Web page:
2 Letters with Drawings from Sergt. George J. Sager, Company I, 149th New York Infantry – Acquia Creek, Va., January 28th & 29th, 1863
In these two letters by George Sager, he first writes his mother on January 28th, 1863 and then his sister on the 29th. In the first letter he draws a cute picture of his “old boots” and his “new boots”. In the second letter he draws a picture of “our house”. Together these two drawings are great for display!
Here is the content of the letters:
Letter #1: Acquia Creek Landing Jan. 28, ’63
• Dear Mother I recd you kind letter last night with $2 which I did not expect. I was very sorry to hear of your suffering but was again made glad by the tidings that you were recovering.
• We are at last settled again in winter quarters where we will stay for some time, I am quite sure, as our Regt. is detailed to work at the landing. Our camp is in a pleasant place about half a mile from the landing. Mort Birdseye, Lisher (Elisha) George and I have got a nice little log house with a good fireplace and bunk, just built by some old soldiers who had to leave here, and although it is cold, snowy, rainy and disagreeable day outdoors, we are comfortable within.
• Mort is washing dishes & preparing a beef stew. Lisher is reading a book, & I am writing, of course. I wish you could lift up the canvas we have for a door & look in on us. You would be satisfied, but it is not always so.
• We have just completed 6 days as hard marching as soldiers ever see. The 2nd day of our march we traveled 18 miles with 3 days’ rations in our haversacks, 60 rounds of ammunition in our boxes and heavy knapsacks, blankets, and so that is what I call hard marching.
• The 3rd, 4th & 5th day it rained all the while, and we could make but 3 or 4 miles a day, and that by hard marching. The 4th day we had to go back 2 or 3 miles after rations, cold and wet, and our blankets and things soaked, made them a great deal heavier, but it is all over now, and my health and spirits are as good and better than ever, and to top all, yesterday we got our first two months’ pay, and all is joy in camp.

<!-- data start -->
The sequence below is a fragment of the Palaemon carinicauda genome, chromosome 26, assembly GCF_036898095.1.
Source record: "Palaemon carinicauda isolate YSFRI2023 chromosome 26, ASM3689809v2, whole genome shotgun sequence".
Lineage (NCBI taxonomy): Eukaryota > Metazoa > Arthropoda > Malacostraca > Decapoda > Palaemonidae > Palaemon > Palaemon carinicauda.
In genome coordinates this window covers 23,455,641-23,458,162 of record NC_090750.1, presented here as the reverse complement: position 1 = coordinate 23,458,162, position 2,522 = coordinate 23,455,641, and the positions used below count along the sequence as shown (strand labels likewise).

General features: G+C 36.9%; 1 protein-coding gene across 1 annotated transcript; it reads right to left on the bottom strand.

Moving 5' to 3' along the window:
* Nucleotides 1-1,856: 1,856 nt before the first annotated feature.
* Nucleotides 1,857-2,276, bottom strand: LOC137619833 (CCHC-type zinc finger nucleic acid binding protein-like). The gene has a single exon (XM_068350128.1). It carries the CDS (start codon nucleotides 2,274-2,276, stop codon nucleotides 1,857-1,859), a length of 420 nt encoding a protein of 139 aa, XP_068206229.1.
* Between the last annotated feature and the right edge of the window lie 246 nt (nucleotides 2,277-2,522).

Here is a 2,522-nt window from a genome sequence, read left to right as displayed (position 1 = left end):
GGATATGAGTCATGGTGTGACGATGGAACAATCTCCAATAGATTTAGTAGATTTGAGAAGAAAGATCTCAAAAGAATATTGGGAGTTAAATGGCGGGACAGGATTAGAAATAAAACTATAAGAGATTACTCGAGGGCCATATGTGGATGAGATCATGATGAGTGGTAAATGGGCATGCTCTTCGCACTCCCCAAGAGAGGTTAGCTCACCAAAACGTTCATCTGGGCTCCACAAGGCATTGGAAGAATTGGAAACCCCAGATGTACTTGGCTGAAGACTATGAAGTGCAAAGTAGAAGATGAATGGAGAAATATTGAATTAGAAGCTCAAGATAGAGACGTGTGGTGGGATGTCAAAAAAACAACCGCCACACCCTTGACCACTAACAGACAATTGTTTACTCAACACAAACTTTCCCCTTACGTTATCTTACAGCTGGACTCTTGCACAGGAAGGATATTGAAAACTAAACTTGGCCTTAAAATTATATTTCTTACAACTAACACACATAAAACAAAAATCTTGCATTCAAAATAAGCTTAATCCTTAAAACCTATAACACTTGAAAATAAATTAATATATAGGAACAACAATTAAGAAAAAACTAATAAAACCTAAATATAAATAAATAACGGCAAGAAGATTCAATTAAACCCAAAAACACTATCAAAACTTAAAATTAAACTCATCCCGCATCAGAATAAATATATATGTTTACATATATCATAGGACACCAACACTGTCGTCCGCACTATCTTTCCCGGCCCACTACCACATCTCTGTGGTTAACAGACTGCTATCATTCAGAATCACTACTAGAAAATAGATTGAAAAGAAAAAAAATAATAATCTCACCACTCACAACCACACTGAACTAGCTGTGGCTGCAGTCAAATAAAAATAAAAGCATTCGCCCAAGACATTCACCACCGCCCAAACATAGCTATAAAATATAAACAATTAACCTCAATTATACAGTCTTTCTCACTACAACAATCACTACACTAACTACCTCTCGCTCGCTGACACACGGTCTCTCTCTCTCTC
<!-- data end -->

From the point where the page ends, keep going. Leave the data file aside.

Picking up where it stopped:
• I BOUGHT ME A GOOD PAIR OF BOOTS, AND YOU WILL SEE WHY IN THE PICTURE, and a good knife, and we now have a good coffee pot and very well rigged all round.
• But I should like a box from home, first rate, and it will come direct to us. Please send me a good 3 quarts’ pail for boiling in, as we cannot find anything of the kind here. Anything in the way of dried fruit or preserves would be acceptable. Anything will be thankfully received from home.
• But I must now close as it is near mail time. Give my love to all. Tell Emmy I have just read her letter, and I will soon write her one with a picture in it. Goodbye for the present. From your affectionate son, George
• P. S. Mother, let me know if you get your allotment money. You should get $20.
[Drawing here of “old boots” and “new boots.”]
Letter #2: Acquia Creek Landing, Va. Jan. 29th, 1863
• Dear Sister, George Collins handed me your letter some 3 or 4 days ago, but I have not had any good opportunity till the present. Today I am all alone in our little log shanty.
• Mort Birdseye has gone to Falmouth, some 10 miles from here, on the Railroad to see his brother. The old 12th and 122nd are near them, and I think I shall go down and see the boys in a few days. We can get a pass from the Colonel and ride on the cars for nothing. Lisher (Elisha) George is down on the landing looking for a “shoe tinker” to get his boots mended.
• I have just come up from the landing and my haversack hangs just back of me on a peg filled with cookies and cheese. That is high living here, but I am getting so that I can eat my 10 hard tacks a day and salt pork and like it, where at home it would have made me sick as a dog.
• Last night we had 7 or 8 inches of snowfall. It has rained and snowed for the last 4 or 5 days, but this morning it cleared up and the sun came out quite warm, and now very little of the snow is left.
• WE HAVE A SNUG LITTLE SHANTY AND DID NOT MIND THE WEATHER MUCH. I WILL TRY TO GIVE YOU A PICTURE OF OUR SHANTY ON THE OTHER SIDE.
• Mort being away, I am acting Orderly. It will soon be time to get the party out for night work on the landing, so I must close. Give my love to Mother and all at home. I am not at all homesick and am very well contented, but do not love the dear ones at home any the less but more than ever. Remember me to all, from your Brother, George
• Tell them to direct my box: Sergt. George J. Sager Care Lieut. Collins Co. I 149th Regt. N. Y. S. Vol. Acquia Creek Landing, Va.
[Under the drawing of the shanty, it reads: “Our House”]
Letters that have soldier art are always very desirable, and these 2 drawings are especially cute.
#L752NY.1-63 – Price for the pair of letters $395